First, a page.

Rhonda K. Baughman ruminates on a murdered coed with a secret sideline that made her more “newsworthy.”
When Emily Sander, 18, disappeared, few of her classmates at Butler Community College in Kansas noticed. When her body was found six days later, 50 miles from the El Dorado campus, it got minor attention in local papers. When it was revealed the quiet brunette had been living a secret life as an Internet model named Zoey Zane, Emily Sander became good news. Sexy news.
“PORN STAR MURDERED!” screamed Chicken Little headlines.
“SEE DEAD PORN STAR PUSSY!” squawked random blogger trolls.
Much of Zoey Zane’s personal information and photography have been removed from the Internet, but this hasn’t entirely stopped the necrophile crowd from creeping in. No doubt, postmortem hits for Zoey Zane have exceeded those when Sander was alive. Odd, one might think, for someone deemed a porn queen or star on the basis of a few scant details of her foray into online nude modeling. But then equally odd were the words queen and star. Uh, what were all those movie titles again? Emily Sander was neither royalty of adult entertainment, nor, truthfully, was her Internet site naughty enough to warrant star status.
Notably, the facts of this case seem entirely unrelated to Sander’s extracurricular endeavors. One night, Sander met Israel Mireles, 24, at a bar in El Dorado. They left together, without Mireles’s very pregnant 16-year-old girlfriend, Victoria Martens. Six days later, Sander’s body was found. Mireles was charged with capital murder, rape and aggravated criminal sodomy, the clues being a missing bedspread and a copious amount of blood in his motel room. The suspect’s flight to Mexico caused a stink: The Federales insisted the Yanquis not seek the death penalty. U.S. authorities promised the worst they’d demand would be life in prison.
Neither the public nor Sander’s classmates have details of her death, but it has been stated that nude modeling had no connection to her fate. In fact, the only reason anyone outside Kansas even heard about her demise was because of the young woman’s cyberspace activity. It’s only Emily Sander’s risqué alter ego that has given the case national attention.
Welcome to the erratic pulse beat of America’s Heartland—Sander in Kansas, myself in Ohio, both of us barely blips on radar screens, average students in the middle of nowhere: free spirits, the invisible class, women in transition. Sander was one of thousands of anonymous faces and bodies floating in the ether. She may have dreamed of parlaying her sideline into something else. Who knows? To be human is to dream. I can tell you, as both a student and instructor, all students have some kind of dream; otherwise we wouldn’t be students.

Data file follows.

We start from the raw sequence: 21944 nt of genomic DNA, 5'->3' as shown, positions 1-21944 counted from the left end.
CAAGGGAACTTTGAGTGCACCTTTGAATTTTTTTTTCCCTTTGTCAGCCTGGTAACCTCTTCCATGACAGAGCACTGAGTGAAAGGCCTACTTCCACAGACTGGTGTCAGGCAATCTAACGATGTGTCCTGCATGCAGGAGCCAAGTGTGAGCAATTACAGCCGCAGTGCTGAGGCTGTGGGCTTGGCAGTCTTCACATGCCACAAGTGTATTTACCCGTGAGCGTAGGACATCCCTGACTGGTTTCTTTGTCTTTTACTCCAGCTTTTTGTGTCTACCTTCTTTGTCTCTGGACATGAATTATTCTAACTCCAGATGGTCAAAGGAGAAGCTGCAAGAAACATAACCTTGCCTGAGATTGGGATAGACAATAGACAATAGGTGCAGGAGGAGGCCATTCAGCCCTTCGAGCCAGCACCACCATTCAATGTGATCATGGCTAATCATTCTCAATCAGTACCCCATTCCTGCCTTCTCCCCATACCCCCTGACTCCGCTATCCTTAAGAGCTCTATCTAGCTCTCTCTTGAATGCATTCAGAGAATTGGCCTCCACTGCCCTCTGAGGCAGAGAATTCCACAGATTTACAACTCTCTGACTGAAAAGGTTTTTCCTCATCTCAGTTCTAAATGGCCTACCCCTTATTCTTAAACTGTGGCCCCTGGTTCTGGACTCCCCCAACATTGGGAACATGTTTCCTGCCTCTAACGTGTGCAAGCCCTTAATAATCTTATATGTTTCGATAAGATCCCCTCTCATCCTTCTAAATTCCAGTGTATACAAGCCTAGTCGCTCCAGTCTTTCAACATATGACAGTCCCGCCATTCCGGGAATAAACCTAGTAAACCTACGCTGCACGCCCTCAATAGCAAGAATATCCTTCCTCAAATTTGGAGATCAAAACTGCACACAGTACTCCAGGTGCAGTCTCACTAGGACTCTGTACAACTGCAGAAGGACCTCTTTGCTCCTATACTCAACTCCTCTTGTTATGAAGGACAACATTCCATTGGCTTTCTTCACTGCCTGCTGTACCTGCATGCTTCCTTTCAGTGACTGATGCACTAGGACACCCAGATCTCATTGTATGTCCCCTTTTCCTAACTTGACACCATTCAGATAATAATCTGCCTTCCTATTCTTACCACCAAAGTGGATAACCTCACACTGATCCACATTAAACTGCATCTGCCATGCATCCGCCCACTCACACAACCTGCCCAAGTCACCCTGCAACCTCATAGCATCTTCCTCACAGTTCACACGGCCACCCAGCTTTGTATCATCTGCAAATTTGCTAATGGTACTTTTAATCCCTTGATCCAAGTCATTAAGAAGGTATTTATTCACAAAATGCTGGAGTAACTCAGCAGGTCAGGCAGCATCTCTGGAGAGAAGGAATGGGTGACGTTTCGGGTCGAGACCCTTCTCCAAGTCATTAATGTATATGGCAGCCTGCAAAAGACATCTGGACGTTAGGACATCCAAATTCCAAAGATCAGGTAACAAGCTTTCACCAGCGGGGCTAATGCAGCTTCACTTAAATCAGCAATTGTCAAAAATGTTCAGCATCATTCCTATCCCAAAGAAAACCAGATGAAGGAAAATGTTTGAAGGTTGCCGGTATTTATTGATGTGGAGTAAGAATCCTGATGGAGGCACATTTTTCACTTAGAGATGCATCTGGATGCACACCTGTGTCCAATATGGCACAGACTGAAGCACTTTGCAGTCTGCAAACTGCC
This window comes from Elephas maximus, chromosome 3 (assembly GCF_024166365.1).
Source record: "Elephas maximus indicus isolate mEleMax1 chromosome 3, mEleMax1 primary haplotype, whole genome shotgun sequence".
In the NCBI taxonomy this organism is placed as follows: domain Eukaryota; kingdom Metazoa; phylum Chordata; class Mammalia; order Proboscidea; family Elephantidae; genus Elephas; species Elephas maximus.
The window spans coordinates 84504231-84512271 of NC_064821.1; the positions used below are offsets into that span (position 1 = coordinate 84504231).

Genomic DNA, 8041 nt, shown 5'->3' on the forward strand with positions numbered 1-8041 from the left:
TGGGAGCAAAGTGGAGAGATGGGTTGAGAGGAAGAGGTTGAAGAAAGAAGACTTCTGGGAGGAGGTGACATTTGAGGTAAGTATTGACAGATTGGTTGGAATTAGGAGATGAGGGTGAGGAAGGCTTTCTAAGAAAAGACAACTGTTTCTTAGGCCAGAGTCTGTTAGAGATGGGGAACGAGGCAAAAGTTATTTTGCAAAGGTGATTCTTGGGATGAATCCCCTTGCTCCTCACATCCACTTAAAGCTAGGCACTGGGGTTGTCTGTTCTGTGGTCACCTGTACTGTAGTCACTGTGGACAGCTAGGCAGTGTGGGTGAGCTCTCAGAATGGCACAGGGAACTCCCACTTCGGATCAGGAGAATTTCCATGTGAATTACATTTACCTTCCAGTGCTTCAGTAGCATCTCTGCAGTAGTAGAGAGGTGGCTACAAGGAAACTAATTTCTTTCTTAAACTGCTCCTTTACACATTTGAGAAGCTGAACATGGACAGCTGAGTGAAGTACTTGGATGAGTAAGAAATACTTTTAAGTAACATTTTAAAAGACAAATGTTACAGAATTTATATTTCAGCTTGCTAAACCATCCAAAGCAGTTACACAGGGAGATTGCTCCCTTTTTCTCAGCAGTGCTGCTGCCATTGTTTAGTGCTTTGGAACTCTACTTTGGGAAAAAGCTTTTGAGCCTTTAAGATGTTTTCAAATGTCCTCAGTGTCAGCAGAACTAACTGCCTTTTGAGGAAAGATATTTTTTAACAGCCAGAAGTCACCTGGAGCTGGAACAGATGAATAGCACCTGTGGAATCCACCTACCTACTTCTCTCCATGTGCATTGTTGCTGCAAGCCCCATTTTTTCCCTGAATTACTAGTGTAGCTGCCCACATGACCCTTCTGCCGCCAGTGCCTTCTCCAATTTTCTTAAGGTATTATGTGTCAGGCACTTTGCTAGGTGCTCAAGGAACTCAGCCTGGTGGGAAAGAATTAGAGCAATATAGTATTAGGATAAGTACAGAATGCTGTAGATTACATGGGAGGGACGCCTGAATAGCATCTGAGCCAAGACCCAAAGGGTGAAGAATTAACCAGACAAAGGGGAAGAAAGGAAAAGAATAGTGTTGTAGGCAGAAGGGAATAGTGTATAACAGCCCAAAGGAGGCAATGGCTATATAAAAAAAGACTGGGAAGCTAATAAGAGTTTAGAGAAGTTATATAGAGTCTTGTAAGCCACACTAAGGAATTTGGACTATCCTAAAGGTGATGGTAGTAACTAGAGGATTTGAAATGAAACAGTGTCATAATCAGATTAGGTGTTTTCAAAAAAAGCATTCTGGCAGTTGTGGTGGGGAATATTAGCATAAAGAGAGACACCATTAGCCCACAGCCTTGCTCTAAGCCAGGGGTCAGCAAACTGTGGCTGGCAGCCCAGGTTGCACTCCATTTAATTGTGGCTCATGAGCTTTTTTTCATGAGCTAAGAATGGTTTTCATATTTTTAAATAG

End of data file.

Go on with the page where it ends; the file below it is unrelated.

Reactions to the story at my school, Antioch University McGregor, and at the one where I teach remain as nonchalant now as at the story’s initial break in November 2007. It’s business as usual. People love good tragedy, enjoy hashing particulars or making some up, especially if bare breasts and a flash of ass are involved. Get the story, report the facts, quickly move on to the next one.
At least in the headline of reporter Roxana Hegeman’s AP article, the word student preceded porn star. Nothing I read mentioned that Sander also worked as a secretary. In the U.S. we tend to let our vocations define us. Some of us forget that the actual person is a separate entity from his or her job description.
What 18-year-old—student or otherwise—doesn’t need extra money? Moreover, Sander’s cheeky poses, bikinis, nudity and bright smile hardly constitute porn. The word porn itself is hysterically relative anyway. Whether or not hard-core exposure of Sander as Zoey Zane ever existed isn’t really important.
An overused quote remains the only evidence regarding Sander’s personal life: “She enjoyed it,” recalled Nikki Watson, one of her friends at Butler Community College. “She was a young teenage girl, and she wanted to be in the movies and enjoyed movies. She needed the extra money. Nobody in El Dorado knew besides her close friends.”
Apparently. And Emily Sander is no longer here to tell us about it.
Rhonda K. Baughman, a graduate of Antioch University McGregor in Yellow Springs, Ohio, now attends Chicago’s Argosy University and teaches creative writing at Brown Mackie College. She is also an online movie critic and poetess whose My Transvestite: A Novella of Love & Death, Porn & Revolution is soon to be rereleased by B&R Publications.
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